Motorcycle Forums » Off Topic

Gear for a long distance road trip

    • 904 posts
    March 11, 2009 6:09 AM PDT

    Hi,

    I'm preparing for my first (mostly solo) long distance road trip. I'm stopping to see friends and family in many different states so I will be navigating into unfamiliar territory on a daily basis for approximately four weeks. I wonder if any one can give me advice on essential gear that you've road tested and found worth having. 

     

    At the moment I'm looking for a quality but reasonably priced GPS with blue tooth capability and a mounting system for a sport bike (2003 Suzuki SV 650)  Do any of you have any "insider" tips to impart that will help me narrow down my search?

     

    Thanks so much!

    ~buffy

    • 5417 posts
    March 11, 2009 6:36 AM PDT

    This is an excellent GPS for a motorcycle at a reasonable price.  Things is they discontinued it (not sure why, probably to sell a more expensive model).  Has Blue Tooth for phone and if you have a blue tooth helmet you get voice nav in you helmet.

     

    Here are the specs: https://buy.garmin.com/shop/shop.do?pID=382

     

    Here is a link to where you can still get it at Overstock.com for $299.00: Garmin StreetPilot 2820

     

    Like I said it is discountinued, but I know Overstock really well and if you buy it from them you will get full warrantee and you can return it to them if you don't like it.

    • 5417 posts
    March 11, 2009 6:37 AM PDT
    As far as other stuff you should bring...how much carrying space do you have?
    • 904 posts
    March 11, 2009 6:43 AM PDT
    I'm on a sport bike so not too much. I just ordered sport size saddle bags and I will also have with me a backpack and a tank bag... so I will need to travel light. I've done much hiking and camping so I have practice with that. But if you can think of any bike/touring related gear that can be mounted or is small and easy to carry I'd much appreaciate it.
    • 5417 posts
    March 11, 2009 7:01 AM PDT

    The essentials should be...

     

    Warm Clothing (even in the summer)


    Rain Gear - get the thinest one you can find.  Any rain gear will keep out water and since its water proof it is also air tight which means you are going to get hot in there.

     

    Water & Snacks - Don't plan on just enough to make it between stops.  Plan on enough to keep you going if you need to sit on the side of an empty road hours waiting for help if you have mechanical problems.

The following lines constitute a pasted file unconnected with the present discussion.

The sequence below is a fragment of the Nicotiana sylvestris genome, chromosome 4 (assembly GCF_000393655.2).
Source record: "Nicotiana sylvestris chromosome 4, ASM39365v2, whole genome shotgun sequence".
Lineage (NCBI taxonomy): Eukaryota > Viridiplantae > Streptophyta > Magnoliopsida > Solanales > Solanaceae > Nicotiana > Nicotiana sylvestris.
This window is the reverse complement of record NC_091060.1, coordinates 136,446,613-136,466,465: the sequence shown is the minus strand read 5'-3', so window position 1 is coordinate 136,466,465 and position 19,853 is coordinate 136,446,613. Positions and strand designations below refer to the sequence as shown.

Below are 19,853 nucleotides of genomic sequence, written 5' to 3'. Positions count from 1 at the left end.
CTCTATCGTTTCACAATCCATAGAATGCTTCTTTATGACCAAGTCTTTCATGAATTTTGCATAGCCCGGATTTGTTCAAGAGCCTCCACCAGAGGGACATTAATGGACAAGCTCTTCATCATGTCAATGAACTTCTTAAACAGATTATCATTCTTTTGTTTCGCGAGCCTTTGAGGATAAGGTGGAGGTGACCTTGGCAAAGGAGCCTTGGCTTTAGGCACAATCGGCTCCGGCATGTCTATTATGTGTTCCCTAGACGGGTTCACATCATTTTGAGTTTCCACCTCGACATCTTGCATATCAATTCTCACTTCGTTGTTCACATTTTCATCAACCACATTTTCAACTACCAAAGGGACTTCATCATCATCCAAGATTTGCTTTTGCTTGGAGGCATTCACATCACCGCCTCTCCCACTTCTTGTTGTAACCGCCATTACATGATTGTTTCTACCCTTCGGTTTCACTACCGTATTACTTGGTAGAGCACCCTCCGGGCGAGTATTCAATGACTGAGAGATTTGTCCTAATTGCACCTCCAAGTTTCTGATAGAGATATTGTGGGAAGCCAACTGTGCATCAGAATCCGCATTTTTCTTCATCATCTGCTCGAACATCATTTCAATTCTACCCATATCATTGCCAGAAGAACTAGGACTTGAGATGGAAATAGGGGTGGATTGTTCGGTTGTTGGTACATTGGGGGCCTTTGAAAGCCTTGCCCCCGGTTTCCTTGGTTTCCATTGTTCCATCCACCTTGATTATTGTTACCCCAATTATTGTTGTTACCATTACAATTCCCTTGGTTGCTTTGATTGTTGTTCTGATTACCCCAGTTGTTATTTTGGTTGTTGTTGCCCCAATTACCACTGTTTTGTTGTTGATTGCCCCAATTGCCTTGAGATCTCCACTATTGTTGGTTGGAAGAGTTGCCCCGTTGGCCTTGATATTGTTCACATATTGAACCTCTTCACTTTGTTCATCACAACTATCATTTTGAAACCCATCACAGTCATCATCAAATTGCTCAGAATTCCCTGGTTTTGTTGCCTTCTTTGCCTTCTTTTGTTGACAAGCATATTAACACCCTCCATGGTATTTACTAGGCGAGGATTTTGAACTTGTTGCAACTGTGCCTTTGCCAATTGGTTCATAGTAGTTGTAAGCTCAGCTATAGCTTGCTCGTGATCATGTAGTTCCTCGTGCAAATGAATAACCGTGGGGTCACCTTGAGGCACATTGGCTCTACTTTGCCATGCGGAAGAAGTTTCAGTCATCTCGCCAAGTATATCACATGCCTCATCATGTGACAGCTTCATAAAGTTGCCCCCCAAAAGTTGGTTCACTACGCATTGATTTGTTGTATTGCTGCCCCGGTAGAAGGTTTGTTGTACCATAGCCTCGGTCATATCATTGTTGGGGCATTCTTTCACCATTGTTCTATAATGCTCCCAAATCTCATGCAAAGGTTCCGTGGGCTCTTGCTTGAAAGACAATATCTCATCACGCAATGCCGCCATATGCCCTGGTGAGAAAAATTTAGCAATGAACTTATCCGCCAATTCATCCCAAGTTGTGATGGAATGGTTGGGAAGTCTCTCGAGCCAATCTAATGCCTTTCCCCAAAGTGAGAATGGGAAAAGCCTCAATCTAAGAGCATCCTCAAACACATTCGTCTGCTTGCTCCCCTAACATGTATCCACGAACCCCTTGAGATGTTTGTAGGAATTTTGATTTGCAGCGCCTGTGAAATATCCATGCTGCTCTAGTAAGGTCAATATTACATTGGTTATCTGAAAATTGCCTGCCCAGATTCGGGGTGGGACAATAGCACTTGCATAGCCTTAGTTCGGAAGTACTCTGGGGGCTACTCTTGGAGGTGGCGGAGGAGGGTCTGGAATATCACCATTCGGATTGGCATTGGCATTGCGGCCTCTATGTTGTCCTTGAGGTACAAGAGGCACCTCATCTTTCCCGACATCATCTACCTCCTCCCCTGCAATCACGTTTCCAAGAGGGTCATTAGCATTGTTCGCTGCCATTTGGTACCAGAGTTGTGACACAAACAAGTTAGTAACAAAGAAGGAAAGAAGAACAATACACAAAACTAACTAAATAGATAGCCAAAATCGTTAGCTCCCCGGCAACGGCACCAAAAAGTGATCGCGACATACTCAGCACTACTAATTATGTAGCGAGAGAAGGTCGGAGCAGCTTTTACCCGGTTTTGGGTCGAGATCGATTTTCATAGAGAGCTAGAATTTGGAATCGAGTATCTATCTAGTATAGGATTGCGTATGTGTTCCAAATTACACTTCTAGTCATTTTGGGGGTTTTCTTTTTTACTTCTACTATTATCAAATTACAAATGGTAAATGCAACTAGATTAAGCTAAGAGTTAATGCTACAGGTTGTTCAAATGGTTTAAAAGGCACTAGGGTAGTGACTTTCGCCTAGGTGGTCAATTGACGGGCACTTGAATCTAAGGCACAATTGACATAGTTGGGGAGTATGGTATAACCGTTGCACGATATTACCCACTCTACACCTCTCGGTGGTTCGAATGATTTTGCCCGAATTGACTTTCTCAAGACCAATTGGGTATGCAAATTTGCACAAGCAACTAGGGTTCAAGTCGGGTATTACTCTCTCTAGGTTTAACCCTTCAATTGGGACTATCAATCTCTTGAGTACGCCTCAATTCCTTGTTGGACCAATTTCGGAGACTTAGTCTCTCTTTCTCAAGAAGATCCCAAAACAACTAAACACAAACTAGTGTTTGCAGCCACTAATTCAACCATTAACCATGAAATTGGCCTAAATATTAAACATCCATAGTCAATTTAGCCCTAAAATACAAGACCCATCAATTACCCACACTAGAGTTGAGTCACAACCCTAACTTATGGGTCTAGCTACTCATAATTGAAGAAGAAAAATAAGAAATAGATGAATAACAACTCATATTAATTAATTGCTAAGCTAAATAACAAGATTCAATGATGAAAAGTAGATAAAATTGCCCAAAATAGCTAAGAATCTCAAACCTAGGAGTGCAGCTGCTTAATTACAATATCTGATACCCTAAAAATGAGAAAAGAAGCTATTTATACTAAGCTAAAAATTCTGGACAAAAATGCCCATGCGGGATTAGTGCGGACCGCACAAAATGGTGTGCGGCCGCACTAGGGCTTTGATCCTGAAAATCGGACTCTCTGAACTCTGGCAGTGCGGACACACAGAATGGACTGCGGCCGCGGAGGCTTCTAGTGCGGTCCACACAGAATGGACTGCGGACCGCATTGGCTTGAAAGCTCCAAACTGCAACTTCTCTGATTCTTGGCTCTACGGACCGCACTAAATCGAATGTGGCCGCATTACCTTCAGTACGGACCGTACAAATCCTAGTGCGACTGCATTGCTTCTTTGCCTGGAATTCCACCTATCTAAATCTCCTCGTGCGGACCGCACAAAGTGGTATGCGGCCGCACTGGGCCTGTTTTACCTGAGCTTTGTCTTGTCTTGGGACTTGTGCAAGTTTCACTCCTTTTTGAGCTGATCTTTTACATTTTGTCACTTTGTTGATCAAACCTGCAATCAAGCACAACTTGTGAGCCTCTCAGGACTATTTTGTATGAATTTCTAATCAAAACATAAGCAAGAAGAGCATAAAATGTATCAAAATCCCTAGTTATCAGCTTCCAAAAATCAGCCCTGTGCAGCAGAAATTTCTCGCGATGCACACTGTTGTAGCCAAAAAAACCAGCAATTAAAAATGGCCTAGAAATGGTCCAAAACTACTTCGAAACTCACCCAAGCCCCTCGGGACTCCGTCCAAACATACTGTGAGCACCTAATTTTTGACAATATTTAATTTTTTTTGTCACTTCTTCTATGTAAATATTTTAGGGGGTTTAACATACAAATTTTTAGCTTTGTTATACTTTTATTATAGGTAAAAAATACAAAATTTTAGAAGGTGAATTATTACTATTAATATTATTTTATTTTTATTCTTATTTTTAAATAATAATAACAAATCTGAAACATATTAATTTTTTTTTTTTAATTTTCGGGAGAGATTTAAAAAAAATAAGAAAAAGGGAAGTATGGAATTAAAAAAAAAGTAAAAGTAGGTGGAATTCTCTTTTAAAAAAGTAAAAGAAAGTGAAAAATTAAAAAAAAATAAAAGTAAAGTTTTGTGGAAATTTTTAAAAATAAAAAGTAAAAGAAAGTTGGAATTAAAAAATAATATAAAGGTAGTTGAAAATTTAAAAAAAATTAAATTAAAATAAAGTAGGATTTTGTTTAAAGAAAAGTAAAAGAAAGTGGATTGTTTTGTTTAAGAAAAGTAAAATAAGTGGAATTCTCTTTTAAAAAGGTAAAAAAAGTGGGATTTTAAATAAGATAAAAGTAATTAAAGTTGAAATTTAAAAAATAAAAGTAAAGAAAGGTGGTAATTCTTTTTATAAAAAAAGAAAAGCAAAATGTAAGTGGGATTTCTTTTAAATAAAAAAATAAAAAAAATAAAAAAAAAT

Basic Tool Kit - Whether or not you think can fix your own bike or not.  You would be amazed at the things you can do when you have to.  Plus if someone stops to help they won't be able to if you don't have any tools.  There are some cool compact tool kits available for every type bike (if you bike didn't come equiped with one).

     

    Flashlight

     

    Maps - At least down to state level for all the states you will be traveling in.  Just in case the GPS fails.

     

    With that you can get anywhere, anything else is for comfort.  Remember to keep it light.  You can always stop at the local laundry mat and wash your clothes.

     

    Hope that help you out some.

     

    Have a great trip and don't forget to tell us about it when you get back.

    • 904 posts
    March 11, 2009 7:12 AM PDT
    Thanks Lucky, some of those things I wouldn't have thought to include but it makes total sense to do so now that you pointed it out.
  • March 11, 2009 8:32 AM PDT
    I would have a first aid kit.

    When we went to the Keys, we took old clothes that we could throw away. We also mailed some back home. lol

    I'm in Northeast Alabama, if you need anything near this area I'll be glad to help.

    Johnny
    • 904 posts
    March 11, 2009 8:52 AM PDT
    Thanks Johnny! I'm adding a first aid kit to my list. Your offer to help is very generous too! My original route had me going through Alabama but that changed. I will however be in neighboring states from June through August so I will keep your offer in mind. :)
  • March 12, 2009 4:50 AM PDT
    When my wife and I went to the Keys, we looked for the out-of-the-way places to eat. A couple times we went past dark trying to find a place to stay. It would have been nice just to have someone to call and get advice.

    While we were very lucky to have great weather and no problems, I had several friends that I could've called if needed along the route. We met up with a friend we never met face to face, just on the net. He rode 30 miles with us when we left his town and showed a shortcut back to the road we wanted to be on.

    Have a good trip and ride safe.
  • March 12, 2009 5:57 AM PDT

    If I could make a recommendation since you are traveling alone....